August 22, 2016

Make It Monday: DIY Citronella Candles


I wrote this How To post last summer as a guest blogger for bornshoes and, with Zika in the news, thought you might like to see an unbranded version of it.

Make Your Own Citronella Candles

47 days in the 90's…and counting…Summer been hot enough for you? It's been shorts and sandals season for months but what to do about those pesky mosquitos? Homemade citronella candles are a natural solution, as easy as 1-2-3. Melt-Pour-Light. OK, it's a little more complicated than that, but not much. Ready to make your own? Here's how.

WHAT YOU’LL NEED
8 oz. beeswax (here's the good stuff)
citronella essential oil (cedar, eucalyptus, lavender, lemon balm, or peppermint oil can also be used)
wick and wick tab
chopsticks – the take-out kind, still connected at the top
8 oz. jar or metal container
melting pitcher with spout (must be able to sit in a pot of hot water)
small pot of hot water
scissors
skewer

NOTE: You can use different sized jars, or even a metal container, for your candles. Just have one ounce of wax for every ounce your container will hold, and make sure it is no more than 3” in diameter.

PUTTING IT TOGETHER
1 Prepare the Wax: Melt the wax in a container that has a pouring spout, set in a pot of barely simmering water. Use low heat and caution: molten wax is highly flammable. Keep warm in the double boiler as you prepare the wick. TIP: The smaller the pieces of wax, the faster it will melt.


2 Prepare the Wick: For candles up to 3” in diameter, you’ll want to use a 2/0 square braided wick. It’s the best type for beeswax candles. Cut a piece about 1” longer than your container is high, and dip the whole length into the melted wax to “prime” it. Wipe off the excess then attach a wick tab to one end. Slip the other end of the wick between the chopsticks. Position the wick in the jar, sliding it up or down between the chopsticks so it is centered and straight.

3 Pour the Candle: Thoroughly stir 8 drops or so of the citronella oil into the hot wax. Pour just enough wax into the jar to cover the wick tab. Working quickly, use a skewer to adjust the wick’s position as necessary. Let harden to secure the position. Rewarm the pitcher of wax if necessary and pour to fill your container. Let harden undisturbed then trim the wick with scissors to about 1/4-inch.


To light the candle the first time, place a lighted match near the base of the wick. This will melt some wax that the wick can draw up for a good flame, strong enough to take on a summer breeze. A candle this size will burn for many hours. To extinguish it, you simply close the lid to snuff out the flame.

Make sure to use tempered glass or metal containers for your candles, for fire safety. I used a vintage Le Parfait jar, available at Fante’s, a Philadelphia mecca for cooks since 1906.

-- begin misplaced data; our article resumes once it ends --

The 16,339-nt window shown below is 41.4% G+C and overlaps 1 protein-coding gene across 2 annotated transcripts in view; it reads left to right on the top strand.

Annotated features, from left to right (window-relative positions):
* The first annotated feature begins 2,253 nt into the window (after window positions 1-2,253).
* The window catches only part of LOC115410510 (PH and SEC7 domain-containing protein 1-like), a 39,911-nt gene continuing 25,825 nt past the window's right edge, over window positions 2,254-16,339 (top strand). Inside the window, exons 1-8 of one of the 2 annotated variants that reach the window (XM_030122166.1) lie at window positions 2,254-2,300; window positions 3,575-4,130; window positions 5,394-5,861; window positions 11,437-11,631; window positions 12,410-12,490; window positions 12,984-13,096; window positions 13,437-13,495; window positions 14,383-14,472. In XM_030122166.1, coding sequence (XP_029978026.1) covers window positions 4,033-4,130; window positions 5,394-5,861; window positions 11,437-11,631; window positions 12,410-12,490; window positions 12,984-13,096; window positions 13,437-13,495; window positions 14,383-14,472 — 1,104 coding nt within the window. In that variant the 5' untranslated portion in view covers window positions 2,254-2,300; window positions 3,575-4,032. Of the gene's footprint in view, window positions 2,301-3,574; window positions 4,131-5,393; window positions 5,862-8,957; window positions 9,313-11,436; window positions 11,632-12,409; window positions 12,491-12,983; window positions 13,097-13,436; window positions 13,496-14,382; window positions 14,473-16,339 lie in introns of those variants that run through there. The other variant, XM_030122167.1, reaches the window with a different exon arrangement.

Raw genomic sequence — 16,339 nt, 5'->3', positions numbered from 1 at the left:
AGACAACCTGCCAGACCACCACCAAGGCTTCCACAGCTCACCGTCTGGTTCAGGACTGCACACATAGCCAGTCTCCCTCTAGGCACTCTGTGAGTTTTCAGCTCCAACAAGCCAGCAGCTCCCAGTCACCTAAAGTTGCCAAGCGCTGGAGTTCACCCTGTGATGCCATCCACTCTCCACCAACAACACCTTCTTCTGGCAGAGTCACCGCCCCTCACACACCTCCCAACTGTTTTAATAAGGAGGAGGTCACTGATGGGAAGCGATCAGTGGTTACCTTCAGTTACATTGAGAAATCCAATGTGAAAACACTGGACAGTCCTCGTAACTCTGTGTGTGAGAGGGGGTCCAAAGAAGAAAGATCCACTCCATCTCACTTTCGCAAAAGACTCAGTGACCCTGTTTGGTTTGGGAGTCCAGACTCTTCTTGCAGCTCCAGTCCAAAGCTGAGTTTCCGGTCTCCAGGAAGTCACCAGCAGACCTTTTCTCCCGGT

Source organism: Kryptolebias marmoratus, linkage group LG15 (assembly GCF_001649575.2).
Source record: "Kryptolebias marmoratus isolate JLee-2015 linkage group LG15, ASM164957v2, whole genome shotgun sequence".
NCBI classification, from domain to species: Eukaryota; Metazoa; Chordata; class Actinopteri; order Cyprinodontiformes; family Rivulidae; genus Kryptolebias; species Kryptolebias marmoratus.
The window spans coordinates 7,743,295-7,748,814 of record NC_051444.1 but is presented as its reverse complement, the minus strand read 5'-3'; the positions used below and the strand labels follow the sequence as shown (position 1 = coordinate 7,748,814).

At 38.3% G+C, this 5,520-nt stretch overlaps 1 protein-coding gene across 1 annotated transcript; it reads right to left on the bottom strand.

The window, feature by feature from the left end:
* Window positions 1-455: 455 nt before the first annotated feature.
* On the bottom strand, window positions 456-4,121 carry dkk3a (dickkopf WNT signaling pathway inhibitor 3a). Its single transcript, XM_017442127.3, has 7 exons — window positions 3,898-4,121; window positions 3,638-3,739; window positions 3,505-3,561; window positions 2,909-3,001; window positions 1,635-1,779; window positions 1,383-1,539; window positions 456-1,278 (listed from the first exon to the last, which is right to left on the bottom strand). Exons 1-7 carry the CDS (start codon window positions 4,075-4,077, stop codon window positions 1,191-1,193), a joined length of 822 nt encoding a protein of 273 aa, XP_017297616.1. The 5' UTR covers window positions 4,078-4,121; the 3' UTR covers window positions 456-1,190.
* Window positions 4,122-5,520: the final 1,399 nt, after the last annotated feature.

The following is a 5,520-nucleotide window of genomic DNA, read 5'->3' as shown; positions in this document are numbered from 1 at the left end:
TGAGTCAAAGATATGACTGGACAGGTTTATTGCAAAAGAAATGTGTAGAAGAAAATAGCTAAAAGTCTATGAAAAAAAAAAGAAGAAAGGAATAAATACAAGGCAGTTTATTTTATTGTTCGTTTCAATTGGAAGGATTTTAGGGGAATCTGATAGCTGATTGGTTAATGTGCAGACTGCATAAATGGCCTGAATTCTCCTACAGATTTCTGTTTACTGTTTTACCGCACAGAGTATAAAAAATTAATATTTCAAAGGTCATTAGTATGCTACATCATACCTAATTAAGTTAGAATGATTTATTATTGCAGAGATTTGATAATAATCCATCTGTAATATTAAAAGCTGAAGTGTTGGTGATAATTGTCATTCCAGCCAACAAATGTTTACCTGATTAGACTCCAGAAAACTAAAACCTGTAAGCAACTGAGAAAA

A QUICK NOTE ON BEESWAX
Since most of my readers are beekeepers, you'll likely be using your own harvested wax. Make sure to clean your wax as clean as clean can be. Wet process first to remove honey, then process again through an extremely fine filter to remove all impurities. Don't use cheesecloth. It will contribute cotton fibers that will cause your candles to sputter and smoke. 

August 10, 2016

Vortex Bee Escape: What It Is and How To Use One

We've lent this to a fellow beekeeper two years in a row now. I'm wondering if this year he'll build one of his own. I doubt it, but now would be a good time since Labor Day is "traditionally" when we Coloradans harvest our honey.

A photo posted by etsy.com/shop/BackyardBeeHive (@backyardbee) on

It's an "escape board," a chemical-free way to clear a super of bees overnight. In the afternoon when most foragers are still out in the field, the escape is inserted below one or more supers, maze facing downward. In the evening when it's time to rejoin the cluster, the bees go down the hole and encounter the maze. The tunnels guide them out in a fairly organized stream, but if the super is really full of bees, it may take two evenings to clear it of bees.

After successfully navigating the maze, they generally don't try to do it backwards. However, if you leave the escape board on long enough, they will figure out how to get to their honey and you'll be greeted with stingers when you pull your supers off. And that's why my friend the procrastinator probably won't be making one of these. If you're interested in building one, here are the plans. http://www.dave-cushman.net/bee/vortexescape.html

If you're interested in seeing how we used this on our Top Bar Hive, then this is the post for you: The Great Escape